ORLANDO, Fla. – The annual IAAPA Expo, which brings attraction designers, ride manufacturers and other industry professionals together from around the world, is being held this week in the theme park capital of the world. By putting their latest innovations, cutting-edge technology and wild, creative concepts on display at the trade show, companies hope to pique the interest of parks and attractions.
The Expo offers something of a crystal ball into the industry. The newfangled roller coasters, dark (indoor) rides and other attractions featured on the trade show floor may show up on park midways down the road. Among more than 1,100 exhibitors in attendance, it can be difficult to gauge what will gain traction, but the following are some of the more compelling developments I discovered at the Expo.
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As has been the case for a number of years, concepts that incorporate virtual reality are everywhere at the trade show. Sub Sea Systems has a particularly unique take on the technology. It uses a combination snorkeling mask and headset to provide an underwater VR experience. Why underwater?
“The neutral buoyancy medium is as close to the zero gravity of space as we can get,” says Jim Mayfield, the company’s president.
It was uncharacteristically cool in Orlando, but I donned a bathing suit and hopped into a portable pool (heated, thank goodness) at the Expo to give two versions of the concept a whirl. For DIVR, a free-floating experience that visitors can try at select locations, I found myself soaring around and through the International Space Station, which was quite captivating.
Even more intriguing was a just-announced system, DIVR+, that uses a thruster mechanism onto which guests grab to simulate a diver propulsion vehicle. It vibrates and emits jets of water to enhance the sensation of taking an underwater journey. By literally placing guests underwater, Sub Sea Systems redefines the meaning of an immersive VR experience.
You might think there wouldn’t be ways left to tinker with the design of roller coasters, rides that have thrilled park visitors for more than 100 years. You’d be wrong. Exhibitors are presenting some fascinating innovations at the Expo.
Ride company S&S is pitching its Axis coaster. It features seats that are raised above the vehicle’s chassis and attached to a cam that allows them to pivot and send passengers rotating independently of the train. The coaster could, for example, flip riders upside down even when the train itself is right-side up.
“Passengers won’t know where they are going,” says Preston Perkes, executive director of administration for S&S. “It’s coaster dynamics reinvented.”
Likewise, Italian ride manufacturer Zamperla is redefining coaster dynamics with its DangleZ coaster, which it introduced at the Expo. It, too, features seats that move independently from the chassis, but instead of rotating around, they are designed to drift either left or right 80 degrees.
“We are breaking the plane of the track’s verticality,” says Michael Coleman, Zamperla’s North American sales manager.
At its booth, Skyline Attractions included a model of Orbit, the latest iteration of its compact, single-train Skywarp coaster series. The 30-foot-tall ride, which is designed to send passengers around an oval track multiple times, includes an inversion and gives the illusion of two racing trains.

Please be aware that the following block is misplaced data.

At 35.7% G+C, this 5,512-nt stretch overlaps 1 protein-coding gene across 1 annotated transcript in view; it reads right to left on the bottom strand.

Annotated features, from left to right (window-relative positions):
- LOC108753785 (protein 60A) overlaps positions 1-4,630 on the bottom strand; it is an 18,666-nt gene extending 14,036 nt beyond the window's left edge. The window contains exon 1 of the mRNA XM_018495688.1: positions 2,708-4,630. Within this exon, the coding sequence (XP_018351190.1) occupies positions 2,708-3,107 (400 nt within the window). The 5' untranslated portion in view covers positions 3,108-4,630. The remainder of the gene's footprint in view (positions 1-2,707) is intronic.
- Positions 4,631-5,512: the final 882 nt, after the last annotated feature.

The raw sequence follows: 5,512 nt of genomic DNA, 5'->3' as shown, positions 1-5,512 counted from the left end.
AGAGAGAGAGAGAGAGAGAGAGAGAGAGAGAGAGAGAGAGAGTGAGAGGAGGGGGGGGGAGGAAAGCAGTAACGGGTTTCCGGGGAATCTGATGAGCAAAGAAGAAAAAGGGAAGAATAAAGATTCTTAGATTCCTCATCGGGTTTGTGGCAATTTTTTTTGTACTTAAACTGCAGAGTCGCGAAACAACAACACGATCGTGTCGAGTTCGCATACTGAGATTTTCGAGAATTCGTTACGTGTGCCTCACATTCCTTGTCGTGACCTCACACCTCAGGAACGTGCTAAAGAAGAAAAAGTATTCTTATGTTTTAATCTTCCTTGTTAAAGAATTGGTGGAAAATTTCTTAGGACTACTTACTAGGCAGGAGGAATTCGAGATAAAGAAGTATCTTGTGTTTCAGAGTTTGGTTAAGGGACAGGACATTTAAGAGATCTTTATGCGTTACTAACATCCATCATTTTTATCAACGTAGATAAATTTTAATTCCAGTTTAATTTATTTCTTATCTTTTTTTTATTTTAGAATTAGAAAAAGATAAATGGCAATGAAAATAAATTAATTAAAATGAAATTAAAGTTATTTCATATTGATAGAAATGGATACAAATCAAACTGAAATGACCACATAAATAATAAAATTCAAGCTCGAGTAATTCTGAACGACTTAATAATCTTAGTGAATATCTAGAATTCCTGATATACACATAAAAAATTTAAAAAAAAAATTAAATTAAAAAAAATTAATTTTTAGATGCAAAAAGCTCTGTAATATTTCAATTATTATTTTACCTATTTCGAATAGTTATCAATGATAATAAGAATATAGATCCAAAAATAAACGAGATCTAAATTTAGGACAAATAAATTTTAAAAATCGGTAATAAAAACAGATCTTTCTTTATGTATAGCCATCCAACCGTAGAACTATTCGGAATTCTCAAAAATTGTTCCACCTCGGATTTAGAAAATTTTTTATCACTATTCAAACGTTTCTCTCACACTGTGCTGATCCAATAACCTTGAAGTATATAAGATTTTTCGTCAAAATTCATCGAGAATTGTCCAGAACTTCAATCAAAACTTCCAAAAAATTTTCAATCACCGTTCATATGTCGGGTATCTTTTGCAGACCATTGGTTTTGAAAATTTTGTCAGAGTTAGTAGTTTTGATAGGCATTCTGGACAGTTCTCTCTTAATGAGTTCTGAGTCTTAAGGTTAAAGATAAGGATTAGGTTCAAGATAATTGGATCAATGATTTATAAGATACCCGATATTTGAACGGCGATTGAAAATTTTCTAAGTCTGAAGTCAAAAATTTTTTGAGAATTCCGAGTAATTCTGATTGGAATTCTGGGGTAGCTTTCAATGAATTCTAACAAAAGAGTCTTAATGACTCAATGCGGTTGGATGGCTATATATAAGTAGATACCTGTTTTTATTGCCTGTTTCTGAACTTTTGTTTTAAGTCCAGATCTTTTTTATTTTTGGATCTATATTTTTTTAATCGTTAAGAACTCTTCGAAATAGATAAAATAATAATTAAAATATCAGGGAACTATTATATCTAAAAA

“What comes out when a roller coaster and a waterslide have a baby?” asks Frank Heimes, a consultant with German ride manufacturer Wiegand Waterrides. “The Slide Coaster,” he says as he demonstrates how the prototype hybrid attraction that he designed works. Using a coaster-style magnetic launch system, a catch car with two arms propels two waterslide rafts uphill at speeds reaching 31 mph. “This ride can have the acceleration – and exhilaration – of coasters that’s never been experienced on a waterslide,” Heimes says.
Two companies announced dark ride vehicles at the Expo. (Dark rides are attractions, such as Disney’s Haunted Mansion, that move passengers in vehicles through indoor, themed environments.) Cavu Designwerks introduced the Self Driving Vehicle, which includes laser navigation and intelligent pathfinding technology to chart its own way through show scenes in real time.
Its designers say that among its possible applications, the vehicle could integrate with live actors and autonomously navigate around them or respond to passengers’ cues to choose how they would want the experience to unfold.
Simworx unveiled its own trackless attraction concept, the AGV (Automated Guidance Vehicle). Among its attributes, the vehicles are capable of speeds three times faster than other trackless vehicles and can synchronize with projected media to provide a motion simulator experience (à la Universal’s Spider-Man attraction) thanks to the motion base on which they are mounted.
Matt Clarkson, lead designer at Simworx, says multiple vehicles could be programmed to spin and come barreling at one another to tease near collisions.
The attraction’s seats can deliver six degrees of freedom to offer more motion fluidity than other flying theaters, according to Andreas Stickel, the company’s business development director. They also can offer a pre-show by incorporating motion in the loading position and using a ceiling-mounted screen to, say, simulate a rocket blastoff. Then the platform can tilt down and into “flying position” in front of the attraction’s main, wraparound screen.
This article originally appeared on USA TODAY: Theme park rides of the future: Hybrid roller coaster/waterslides?